US study highlights DOMA tax problems for married gays

Illustrated rainbow pride flag on a pink background.

A study has said gay couples in the US can pay thousands of dollars more in tax each year than similar straight couples, because the federal government does not allow married gay couples to file tax returns together.

The disparity in the figures calculated during the joint study by CNN Money and H&R Block are one result of the Defense of Marriage Act.

The heavily-debated Act defines marriage on the federal level as being between a man and a woman, so while individual states can draw up tax systems according to their own laws on marriage equality, gay couples must file their federal tax returns individually.

The study examined a range of scenarios and determined that for couples with children, one of whom stays at home, one of whom earns more than $100,000 each year, the increased cost for a gay couple was mainly a result of larger exposure to income tax: $4,500.

They added that the way tax credits for children, worth $1,000 per child, were phased out more quickly for couples classed as unmarried by the federal government, which brought the increased cost up to over $6,000 a year.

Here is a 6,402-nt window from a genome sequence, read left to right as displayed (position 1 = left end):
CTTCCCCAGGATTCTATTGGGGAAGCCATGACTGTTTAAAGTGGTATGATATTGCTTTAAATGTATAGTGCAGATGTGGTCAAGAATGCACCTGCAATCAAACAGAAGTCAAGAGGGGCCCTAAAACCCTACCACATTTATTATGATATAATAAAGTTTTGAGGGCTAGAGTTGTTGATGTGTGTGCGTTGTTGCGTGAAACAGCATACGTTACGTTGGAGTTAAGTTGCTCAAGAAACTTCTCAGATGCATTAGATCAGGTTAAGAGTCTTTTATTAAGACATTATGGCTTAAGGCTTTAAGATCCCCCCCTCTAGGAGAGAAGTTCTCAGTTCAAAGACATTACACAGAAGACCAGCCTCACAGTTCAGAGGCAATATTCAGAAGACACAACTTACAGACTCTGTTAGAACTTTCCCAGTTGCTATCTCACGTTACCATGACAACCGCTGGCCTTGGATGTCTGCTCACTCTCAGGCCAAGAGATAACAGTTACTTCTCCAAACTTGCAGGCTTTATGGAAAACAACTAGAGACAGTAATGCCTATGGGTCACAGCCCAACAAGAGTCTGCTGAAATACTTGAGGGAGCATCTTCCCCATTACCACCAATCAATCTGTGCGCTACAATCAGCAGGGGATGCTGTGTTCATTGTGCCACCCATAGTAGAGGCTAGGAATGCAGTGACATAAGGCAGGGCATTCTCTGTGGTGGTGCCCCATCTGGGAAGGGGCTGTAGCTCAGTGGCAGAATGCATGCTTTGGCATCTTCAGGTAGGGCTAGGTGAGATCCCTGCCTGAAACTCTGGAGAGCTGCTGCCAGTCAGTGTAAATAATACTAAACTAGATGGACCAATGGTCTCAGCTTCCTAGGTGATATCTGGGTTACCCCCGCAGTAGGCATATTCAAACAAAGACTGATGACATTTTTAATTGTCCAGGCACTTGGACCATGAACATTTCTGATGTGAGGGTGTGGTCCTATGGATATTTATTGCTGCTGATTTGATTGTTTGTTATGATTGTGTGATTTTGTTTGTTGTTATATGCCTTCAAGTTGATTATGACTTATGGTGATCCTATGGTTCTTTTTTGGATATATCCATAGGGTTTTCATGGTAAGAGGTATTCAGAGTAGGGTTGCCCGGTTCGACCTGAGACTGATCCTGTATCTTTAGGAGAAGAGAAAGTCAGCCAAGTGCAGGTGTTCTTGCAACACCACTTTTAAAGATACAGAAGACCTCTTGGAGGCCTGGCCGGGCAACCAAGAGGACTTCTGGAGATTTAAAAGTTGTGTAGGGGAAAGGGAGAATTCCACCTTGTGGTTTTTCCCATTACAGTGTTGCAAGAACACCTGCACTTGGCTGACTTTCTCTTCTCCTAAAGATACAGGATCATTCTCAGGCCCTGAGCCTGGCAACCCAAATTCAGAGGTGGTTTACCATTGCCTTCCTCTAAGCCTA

CNN said other factors which leave gays out of pocket include inheritance tax rules and higher capital gains tax exposure for property ownership.

The analysis also pointed out that with a more complicated tax situation, gays may well spend more on tax accountants’ fees than equivalent straight couples.

Differences in the way gay and straight couples are treated for tax purposes also causes difficulties in Europe.

In November, an EU conference heard that disparities in how countries regard foreign marriages and civil partnerships mean gay couples are facing particular struggles to move freely in the European Union.

The higher costs of living as a gay couple in some member states, caused by inheritance, pensions and tax differences similar to those encountered in the US, are seen as a barrier to movement within the EU.